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What Is A Dynamic Risk Assessment

Written by Steven Mullan 11/01/24


What is a dynamic risk assessment

This article explores the concept of dynamic risk assessments — an advanced risk management tool that provides real-time assessments of rapidly evolving risks. Unlike traditional risk assessments, dynamic risk assessments adapt to change, making them ideal for high-risk, unpredictable environments. 

Risk assessments play a critical process in any industry or sector. But they’re especially important in construction, with the highest number of fatal workplace accidents in 2022/2023. 


HSE Fatal injuries stats SM Safety Training and Consultancy

Risk assessments involve identifying potential threats or hazards and determining the possible impacts they may have on an organisation or team’s operations. Traditional risk assessment methodologies, such as those outlined by the Health and Safety Executive (HSE),  have provided significant value in ensuring safety and operational continuity. However, in today’s fast-paced and complex world, high-risk organisations often call for more flexible and responsible risk management. 

This is where dynamic risk assessments come into play.


What’s A Dynamic Risk Assessment

As the name suggests, a dynamic risk assessment is a proactive, real-time risk management process designed to assess and respond to risks that can evolve rapidly or unexpectedly. Unlike traditional risk assessments that usually occur during the planning stage of a project or operation, dynamic risk assessments happen throughout the entire operation or project. These assessments adapt to changes as they occur, making them particularly suitable for high-risk and unpredictable environments.


A dynamic risk assessment is often a more advanced approach to risk management that recognises the fluidity of risk factors, particularly in high-pressure or volatile work environments. They’re also used by lone workers— those who work by themselves without direct supervision, such as security staff, delivery drivers, engineers and health workers.

In many ways, dynamic risk assessments are the next step in risk management, keeping organisations ahead of the curve by providing an accurate, updated snapshot of their risk landscape. This dynamic view of risk makes this type of assessment invaluable in situations with static risk assessments that may sometimes fall short in predicting evolving threats or hazards.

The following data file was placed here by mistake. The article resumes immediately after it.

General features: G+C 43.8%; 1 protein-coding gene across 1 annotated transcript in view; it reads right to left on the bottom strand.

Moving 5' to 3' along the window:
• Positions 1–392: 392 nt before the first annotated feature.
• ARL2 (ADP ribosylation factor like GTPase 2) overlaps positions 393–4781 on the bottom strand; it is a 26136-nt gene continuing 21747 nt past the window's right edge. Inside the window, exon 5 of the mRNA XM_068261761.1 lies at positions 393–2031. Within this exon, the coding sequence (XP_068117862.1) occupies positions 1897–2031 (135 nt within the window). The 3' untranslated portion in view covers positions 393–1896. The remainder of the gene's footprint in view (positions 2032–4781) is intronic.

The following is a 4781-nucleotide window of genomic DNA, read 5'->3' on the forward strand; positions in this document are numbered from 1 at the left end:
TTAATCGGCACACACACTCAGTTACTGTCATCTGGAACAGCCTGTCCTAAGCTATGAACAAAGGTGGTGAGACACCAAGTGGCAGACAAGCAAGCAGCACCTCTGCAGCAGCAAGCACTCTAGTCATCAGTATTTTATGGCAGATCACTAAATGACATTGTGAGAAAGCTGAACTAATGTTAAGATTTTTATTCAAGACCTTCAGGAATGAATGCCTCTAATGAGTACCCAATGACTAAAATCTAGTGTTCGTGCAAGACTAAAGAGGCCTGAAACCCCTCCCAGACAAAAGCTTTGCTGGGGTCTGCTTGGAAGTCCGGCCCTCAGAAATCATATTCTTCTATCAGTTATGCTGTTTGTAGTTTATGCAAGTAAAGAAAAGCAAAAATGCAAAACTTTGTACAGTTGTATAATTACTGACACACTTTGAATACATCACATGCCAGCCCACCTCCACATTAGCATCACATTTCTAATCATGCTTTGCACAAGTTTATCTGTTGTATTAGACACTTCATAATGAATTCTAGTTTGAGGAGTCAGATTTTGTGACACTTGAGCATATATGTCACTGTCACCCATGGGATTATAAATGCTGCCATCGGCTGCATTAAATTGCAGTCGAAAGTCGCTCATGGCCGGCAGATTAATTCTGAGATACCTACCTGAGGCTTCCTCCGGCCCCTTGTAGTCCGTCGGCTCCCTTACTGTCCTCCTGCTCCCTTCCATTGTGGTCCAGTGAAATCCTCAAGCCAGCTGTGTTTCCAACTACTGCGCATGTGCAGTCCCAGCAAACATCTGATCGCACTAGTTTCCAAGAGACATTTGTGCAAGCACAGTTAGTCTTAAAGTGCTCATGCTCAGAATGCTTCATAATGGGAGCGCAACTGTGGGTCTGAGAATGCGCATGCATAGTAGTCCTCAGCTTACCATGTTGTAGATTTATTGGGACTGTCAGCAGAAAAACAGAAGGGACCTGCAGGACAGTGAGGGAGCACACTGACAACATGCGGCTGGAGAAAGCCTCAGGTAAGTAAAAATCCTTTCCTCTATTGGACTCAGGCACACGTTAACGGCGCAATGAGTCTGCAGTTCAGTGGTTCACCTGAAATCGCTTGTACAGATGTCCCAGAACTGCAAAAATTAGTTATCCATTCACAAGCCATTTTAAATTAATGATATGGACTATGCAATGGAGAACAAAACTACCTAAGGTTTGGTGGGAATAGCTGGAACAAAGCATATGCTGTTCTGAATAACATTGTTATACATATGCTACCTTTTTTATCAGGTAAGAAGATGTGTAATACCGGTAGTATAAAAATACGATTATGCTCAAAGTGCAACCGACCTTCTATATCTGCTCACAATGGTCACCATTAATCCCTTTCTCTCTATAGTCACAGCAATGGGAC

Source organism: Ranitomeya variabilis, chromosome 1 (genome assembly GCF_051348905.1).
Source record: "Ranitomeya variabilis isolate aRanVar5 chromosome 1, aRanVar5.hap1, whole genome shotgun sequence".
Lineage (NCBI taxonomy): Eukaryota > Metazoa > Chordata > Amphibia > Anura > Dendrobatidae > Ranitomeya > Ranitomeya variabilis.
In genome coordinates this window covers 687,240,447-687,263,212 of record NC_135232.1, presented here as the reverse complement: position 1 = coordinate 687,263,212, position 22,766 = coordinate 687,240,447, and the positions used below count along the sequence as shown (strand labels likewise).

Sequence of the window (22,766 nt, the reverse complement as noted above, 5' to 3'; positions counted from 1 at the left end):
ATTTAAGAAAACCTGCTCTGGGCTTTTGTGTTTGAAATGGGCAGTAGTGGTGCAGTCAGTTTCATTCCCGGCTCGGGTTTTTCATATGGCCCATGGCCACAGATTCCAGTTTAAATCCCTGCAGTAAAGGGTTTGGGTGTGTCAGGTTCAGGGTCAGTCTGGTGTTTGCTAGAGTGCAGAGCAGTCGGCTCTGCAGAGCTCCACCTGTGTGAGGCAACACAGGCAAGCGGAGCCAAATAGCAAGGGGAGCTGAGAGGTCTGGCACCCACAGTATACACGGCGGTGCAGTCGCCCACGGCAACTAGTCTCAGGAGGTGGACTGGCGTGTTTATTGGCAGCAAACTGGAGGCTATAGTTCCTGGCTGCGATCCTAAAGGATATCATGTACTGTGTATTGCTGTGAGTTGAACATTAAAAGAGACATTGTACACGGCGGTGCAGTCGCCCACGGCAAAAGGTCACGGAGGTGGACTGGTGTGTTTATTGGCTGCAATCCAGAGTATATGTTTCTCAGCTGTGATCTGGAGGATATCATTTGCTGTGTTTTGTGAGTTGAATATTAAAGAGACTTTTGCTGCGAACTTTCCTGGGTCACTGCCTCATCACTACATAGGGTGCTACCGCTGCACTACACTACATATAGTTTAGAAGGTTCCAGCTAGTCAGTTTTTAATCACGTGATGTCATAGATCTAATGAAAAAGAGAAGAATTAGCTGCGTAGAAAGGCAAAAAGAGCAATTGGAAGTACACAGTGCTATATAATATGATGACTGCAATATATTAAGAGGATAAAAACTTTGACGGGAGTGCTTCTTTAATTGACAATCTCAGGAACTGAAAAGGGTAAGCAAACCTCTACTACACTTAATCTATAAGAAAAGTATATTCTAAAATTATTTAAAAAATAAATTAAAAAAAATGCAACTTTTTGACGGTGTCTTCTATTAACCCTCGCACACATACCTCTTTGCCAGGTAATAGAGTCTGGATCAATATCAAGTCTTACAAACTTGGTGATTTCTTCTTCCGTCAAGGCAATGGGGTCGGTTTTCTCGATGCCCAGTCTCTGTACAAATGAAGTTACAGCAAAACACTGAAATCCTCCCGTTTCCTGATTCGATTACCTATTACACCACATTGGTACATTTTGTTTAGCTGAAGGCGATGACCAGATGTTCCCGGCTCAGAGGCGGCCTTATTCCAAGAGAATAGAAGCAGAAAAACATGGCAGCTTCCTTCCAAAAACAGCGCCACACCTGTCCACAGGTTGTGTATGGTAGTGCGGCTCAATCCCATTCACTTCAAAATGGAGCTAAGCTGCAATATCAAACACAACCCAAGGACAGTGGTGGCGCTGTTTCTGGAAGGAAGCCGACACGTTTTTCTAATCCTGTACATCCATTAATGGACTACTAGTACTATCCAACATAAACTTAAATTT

Traditional Vs Dynamic Risk Assessments: How Do They Differ?

Traditional risk assessments and dynamic risk assessments are both designed to manage and mitigate risks in the workplace. But they differ significantly in approach and application.

Traditional Risk Assessments: Structured And Planned

  • Outlined and established: Formal risk assessments typically follow a predetermined, structured process. The HSE, for example, breaks down the standard risk assessment into five steps:

  1. Identify hazards in the workplace

  2. Decide who might be harmed and how 

  3. Evaluate the risks and take action to prevent them 

  4. Record your findings 

  5. Review the risk assessment.

Follow a clear schedule: These assessments are typically carried out at set intervals (annually, quarterly, etc.) or before specific projects or operations commence. For this reason, traditional risk assessments may require extensive data collection and detailed analysis to ensure that all potential risks are adequately considered and addressed. However, these assessments focus on foreseeable risks based on past experiences and data.


Dynamic Risk Assessments: Flexible And Happening In Real-Time

  • Adaptive to evolving threats: If traditional risk assessments are structured and well-planned, dynamic risk assessments are all about adapting to risks and threats as they emerge. Rather than being a one-off process, a dynamic risk assessment can be a continuous activity, happening anywhere from the beginning to the end of a project.